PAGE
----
Curveball for Cubs bidders

Curveball for Cubs bidders
By Gregory Meyer
Chicago Business
Published: Oct. 08, 2007

The effort to sell the Chicago Cubs has slowed to a crawl as the team’s owner brainstorms ways to reap maximum cash from its pinstriped asset.

Despite Tribune Co.’s official line that the Cubs will be sold in the fourth quarter, the team looks likely to stay in Tribune hands well into next year — possibly through opening day. That means a new owner will have to manage a team with a roster assembled by corporate brass long maligned, but recently cheered, for payroll decisions.

The slowdown has mystified bidders, who months ago submitted applications required by Major League Baseball, but since have heard little. “It’s maddening,” says an adviser to one bidding group who, like most involved with the sale, requested anonymity. Offering documents won’t be ready for weeks, a source familiar with Tribune’s planning says.

But Tribune is in no hurry as it decides whether to sell the team, Wrigley Field and other assets in one piece or individually.

“There’s no hard deadline, and I don’t think that the interest in this asset is going to dwindle,” says the person familiar with the planning.

“The groups that you’ve heard publicly that are interested in this deal, none of them have said, nor do I expect they will say, ‘If I can’t own it by April 1, 2008, I’m taking my money and I’m going home.’ ”

If offering documents don’t go out until next month, it’s unlikely the team will be sold until spring, says Michael Rapkoch, president of Sports Value Consulting LLC in Dallas, who is not involved in the sale.

Tribune is going private in an $8.2-billion buyout led by Chicago billionaire Sam Zell. The deal — announced April 2, the Cubs’ 2007 opening day — hinges on the sale of the Cubs and Tribune’s 25% stake in cable channel Comcast SportsNet Chicago. A Tribune spokesman says the fourth-quarter Cubs sale date hasn’t changed.

The team, the cable stake, and Wrigley Field and affiliated real estate could be shopped separately, the person familiar with the planning says. Such a move could lure new bidders daunted by the price tag for the whole package, estimated at $600 million to $1 billion.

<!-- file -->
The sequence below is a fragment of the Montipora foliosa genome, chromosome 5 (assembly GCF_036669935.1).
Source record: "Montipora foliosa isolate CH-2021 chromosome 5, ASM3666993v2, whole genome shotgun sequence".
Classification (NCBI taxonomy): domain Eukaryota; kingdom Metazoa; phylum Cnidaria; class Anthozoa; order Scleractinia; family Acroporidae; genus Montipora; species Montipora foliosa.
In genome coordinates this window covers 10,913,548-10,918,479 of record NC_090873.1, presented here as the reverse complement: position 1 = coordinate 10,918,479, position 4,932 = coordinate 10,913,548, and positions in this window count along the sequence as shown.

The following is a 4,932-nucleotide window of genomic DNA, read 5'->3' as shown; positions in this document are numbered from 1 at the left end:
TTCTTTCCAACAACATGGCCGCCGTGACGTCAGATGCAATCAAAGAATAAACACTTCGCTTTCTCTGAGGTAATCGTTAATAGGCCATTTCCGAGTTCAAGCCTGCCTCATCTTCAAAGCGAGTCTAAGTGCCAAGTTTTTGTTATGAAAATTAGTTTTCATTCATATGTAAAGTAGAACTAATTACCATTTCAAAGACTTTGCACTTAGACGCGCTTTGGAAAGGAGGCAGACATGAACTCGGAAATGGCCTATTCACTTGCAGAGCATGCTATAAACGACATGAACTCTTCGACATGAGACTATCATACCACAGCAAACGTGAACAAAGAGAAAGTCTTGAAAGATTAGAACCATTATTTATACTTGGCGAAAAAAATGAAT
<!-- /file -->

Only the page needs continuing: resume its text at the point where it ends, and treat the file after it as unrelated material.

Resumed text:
For instance, Comcast SportsNet might attract buyers who don’t want to own a baseball team. The regional cable network is co-owned by Tribune, the Chicago Blackhawks, the Chicago Bulls, the Chicago White Sox and Philadelphia-based Comcast Corp. The other partners would have first dibs if Tribune relinquishes its stake, but regional sports networks elsewhere have attracted interest from outside the sports world.

The person familiar with the planning projects the sum of the parts could yield a 20% to 50% premium over selling the assets together. “It changes the calculus,” this person says.

“I’m not sure how you’re going to get 20% to 50% more,” Mr. Rapkoch says. “Potentially, you can get more value if you split up the regional sports network and kept the team and stadium together.”

Splitting the Cubs and Wrigley is unwise, an investment banker not involved in the sale says.

“It’s a much more attractive asset if the stadium is with the team,” says Jeff Phillips, managing director at Stout Risius Ross Inc. in Virginia.

Still, splitting up the assets could create new competition for bidding groups thought to have the upper hand, including one led by Chicago private-equity executive John Canning Jr., a friend of MLB Commissioner Bud Selig. Mr. Canning didn’t return calls.

With almost $13 billion in debt after going private, Tribune will be under pressure to sell. But the first payment on its buyout debt doesn’t come due until December 2008. Last week, it announced the receipt of $286 million in a tax settlement, money that could lessen the load.

In the meantime, Tribune is exploring ways to create new revenue streams to help fund the Cubs’ player payroll, which was a team record $110 million this year.

“We want to raise revenue so we can continue to put a winning product on the field and do everything we can to enhance Wrigley Field and to make a long-term commitment to this ballpark,” Cubs President John McDonough said in a recent interview. He declines to discuss the sale.

©2007 by Crain Communications Inc.

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